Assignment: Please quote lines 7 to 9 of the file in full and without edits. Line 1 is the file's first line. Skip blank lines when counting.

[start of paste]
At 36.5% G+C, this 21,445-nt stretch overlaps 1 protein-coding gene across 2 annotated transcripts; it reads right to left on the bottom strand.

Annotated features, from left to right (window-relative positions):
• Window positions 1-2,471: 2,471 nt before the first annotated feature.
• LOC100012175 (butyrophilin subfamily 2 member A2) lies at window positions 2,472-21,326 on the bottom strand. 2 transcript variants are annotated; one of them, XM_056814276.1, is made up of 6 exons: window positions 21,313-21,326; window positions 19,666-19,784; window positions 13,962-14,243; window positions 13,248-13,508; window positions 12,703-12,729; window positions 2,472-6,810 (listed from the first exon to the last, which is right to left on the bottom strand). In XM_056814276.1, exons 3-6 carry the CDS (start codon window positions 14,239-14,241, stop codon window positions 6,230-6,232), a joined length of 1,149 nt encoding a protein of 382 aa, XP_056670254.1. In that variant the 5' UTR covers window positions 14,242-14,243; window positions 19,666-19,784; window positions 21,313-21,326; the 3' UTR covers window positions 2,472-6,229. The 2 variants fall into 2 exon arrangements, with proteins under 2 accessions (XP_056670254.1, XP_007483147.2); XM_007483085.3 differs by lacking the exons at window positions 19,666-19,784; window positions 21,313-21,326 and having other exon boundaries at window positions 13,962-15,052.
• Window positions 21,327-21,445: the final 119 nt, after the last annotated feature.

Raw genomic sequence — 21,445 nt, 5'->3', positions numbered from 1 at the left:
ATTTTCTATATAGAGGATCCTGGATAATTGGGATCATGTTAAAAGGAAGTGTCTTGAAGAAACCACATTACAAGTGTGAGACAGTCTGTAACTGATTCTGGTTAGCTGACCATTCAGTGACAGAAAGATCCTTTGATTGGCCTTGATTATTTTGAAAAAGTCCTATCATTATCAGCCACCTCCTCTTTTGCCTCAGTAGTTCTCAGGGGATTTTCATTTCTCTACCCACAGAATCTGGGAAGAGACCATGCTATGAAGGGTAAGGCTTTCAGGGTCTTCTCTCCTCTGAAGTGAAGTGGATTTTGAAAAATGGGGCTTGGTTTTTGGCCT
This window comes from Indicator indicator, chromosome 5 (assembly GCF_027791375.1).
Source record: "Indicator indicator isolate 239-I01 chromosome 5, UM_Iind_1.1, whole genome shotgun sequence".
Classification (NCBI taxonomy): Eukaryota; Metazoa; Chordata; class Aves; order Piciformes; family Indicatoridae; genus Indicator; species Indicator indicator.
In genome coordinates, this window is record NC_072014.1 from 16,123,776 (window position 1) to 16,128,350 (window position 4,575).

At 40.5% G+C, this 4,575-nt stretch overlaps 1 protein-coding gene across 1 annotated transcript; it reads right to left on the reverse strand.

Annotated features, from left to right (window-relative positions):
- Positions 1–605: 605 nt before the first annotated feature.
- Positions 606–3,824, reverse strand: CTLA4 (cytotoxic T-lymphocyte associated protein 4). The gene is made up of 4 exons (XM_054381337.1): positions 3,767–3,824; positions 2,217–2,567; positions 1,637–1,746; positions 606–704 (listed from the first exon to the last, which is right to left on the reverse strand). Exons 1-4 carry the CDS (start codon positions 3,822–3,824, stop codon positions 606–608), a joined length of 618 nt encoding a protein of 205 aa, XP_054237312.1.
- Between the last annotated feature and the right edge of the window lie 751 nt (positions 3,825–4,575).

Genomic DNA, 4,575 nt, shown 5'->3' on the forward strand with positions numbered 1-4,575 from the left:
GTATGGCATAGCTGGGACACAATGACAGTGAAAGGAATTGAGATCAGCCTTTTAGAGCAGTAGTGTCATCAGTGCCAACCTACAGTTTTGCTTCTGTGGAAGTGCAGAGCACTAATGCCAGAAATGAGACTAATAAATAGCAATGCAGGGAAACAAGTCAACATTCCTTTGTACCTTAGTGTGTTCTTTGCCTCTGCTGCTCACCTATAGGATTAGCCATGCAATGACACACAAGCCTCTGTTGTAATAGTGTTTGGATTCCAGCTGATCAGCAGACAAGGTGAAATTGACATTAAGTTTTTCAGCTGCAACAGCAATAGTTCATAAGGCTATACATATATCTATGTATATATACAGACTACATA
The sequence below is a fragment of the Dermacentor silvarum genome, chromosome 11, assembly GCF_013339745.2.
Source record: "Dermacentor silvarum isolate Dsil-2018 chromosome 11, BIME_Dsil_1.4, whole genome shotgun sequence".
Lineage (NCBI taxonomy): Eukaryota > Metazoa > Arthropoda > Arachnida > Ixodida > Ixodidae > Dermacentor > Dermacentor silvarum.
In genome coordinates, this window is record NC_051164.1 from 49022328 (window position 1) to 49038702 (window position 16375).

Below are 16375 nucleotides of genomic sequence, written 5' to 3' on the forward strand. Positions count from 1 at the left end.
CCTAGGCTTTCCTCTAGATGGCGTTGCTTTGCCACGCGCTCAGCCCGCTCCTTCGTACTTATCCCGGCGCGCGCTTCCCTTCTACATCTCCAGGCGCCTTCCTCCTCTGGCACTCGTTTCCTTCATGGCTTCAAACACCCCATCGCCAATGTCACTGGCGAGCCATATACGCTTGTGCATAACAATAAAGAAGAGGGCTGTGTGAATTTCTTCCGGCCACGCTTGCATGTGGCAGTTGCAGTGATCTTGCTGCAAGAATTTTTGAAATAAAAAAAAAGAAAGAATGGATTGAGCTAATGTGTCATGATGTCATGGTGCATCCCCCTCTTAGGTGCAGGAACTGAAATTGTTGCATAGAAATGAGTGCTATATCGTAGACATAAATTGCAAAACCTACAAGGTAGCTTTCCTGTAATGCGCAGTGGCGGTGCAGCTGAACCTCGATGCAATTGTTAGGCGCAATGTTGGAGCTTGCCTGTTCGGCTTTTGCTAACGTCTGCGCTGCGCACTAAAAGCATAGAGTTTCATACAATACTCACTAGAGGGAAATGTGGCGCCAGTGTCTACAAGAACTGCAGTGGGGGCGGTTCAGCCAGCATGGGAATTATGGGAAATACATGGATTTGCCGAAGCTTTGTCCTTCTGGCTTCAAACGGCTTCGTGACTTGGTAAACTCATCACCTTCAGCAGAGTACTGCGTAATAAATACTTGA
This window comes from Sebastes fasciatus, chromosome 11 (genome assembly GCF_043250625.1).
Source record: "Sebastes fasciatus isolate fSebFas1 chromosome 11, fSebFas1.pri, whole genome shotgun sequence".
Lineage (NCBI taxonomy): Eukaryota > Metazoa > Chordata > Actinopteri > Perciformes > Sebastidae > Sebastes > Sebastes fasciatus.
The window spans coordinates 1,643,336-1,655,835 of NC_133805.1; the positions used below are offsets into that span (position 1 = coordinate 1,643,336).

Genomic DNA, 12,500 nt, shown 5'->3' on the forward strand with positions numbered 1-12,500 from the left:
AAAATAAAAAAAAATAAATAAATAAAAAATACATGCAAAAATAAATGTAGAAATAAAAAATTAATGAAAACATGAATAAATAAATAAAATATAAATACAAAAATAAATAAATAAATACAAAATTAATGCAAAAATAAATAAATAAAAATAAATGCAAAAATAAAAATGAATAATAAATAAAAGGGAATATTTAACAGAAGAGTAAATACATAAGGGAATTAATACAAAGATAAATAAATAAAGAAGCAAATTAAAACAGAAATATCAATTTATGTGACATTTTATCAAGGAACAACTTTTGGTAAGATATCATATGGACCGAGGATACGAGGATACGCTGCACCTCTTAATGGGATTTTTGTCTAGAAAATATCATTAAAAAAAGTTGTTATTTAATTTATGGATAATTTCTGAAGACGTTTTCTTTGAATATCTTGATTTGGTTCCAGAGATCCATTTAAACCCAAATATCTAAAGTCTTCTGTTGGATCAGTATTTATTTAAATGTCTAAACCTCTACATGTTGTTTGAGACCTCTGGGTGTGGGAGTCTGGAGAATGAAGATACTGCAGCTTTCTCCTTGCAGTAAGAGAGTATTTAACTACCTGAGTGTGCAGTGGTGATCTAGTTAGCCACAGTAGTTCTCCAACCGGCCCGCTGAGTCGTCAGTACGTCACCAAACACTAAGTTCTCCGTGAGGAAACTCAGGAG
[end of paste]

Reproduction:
ATTTTCTATATAGAGGATCCTGGATAATTGGGATCATGTTAAAAGGAAGTGTCTTGAAGAAACCACATTACAAGTGTGAGACAGTCTGTAACTGATTCTGGTTAGCTGACCATTCAGTGACAGAAAGATCCTTTGATTGGCCTTGATTATTTTGAAAAAGTCCTATCATTATCAGCCACCTCCTCTTTTGCCTCAGTAGTTCTCAGGGGATTTTCATTTCTCTACCCACAGAATCTGGGAAGAGACCATGCTATGAAGGGTAAGGCTTTCAGGGTCTTCTCTCCTCTGAAGTGAAGTGGATTTTGAAAAATGGGGCTTGGTTTTTGGCCT
This window comes from Indicator indicator, chromosome 5 (assembly GCF_027791375.1).
Source record: "Indicator indicator isolate 239-I01 chromosome 5, UM_Iind_1.1, whole genome shotgun sequence".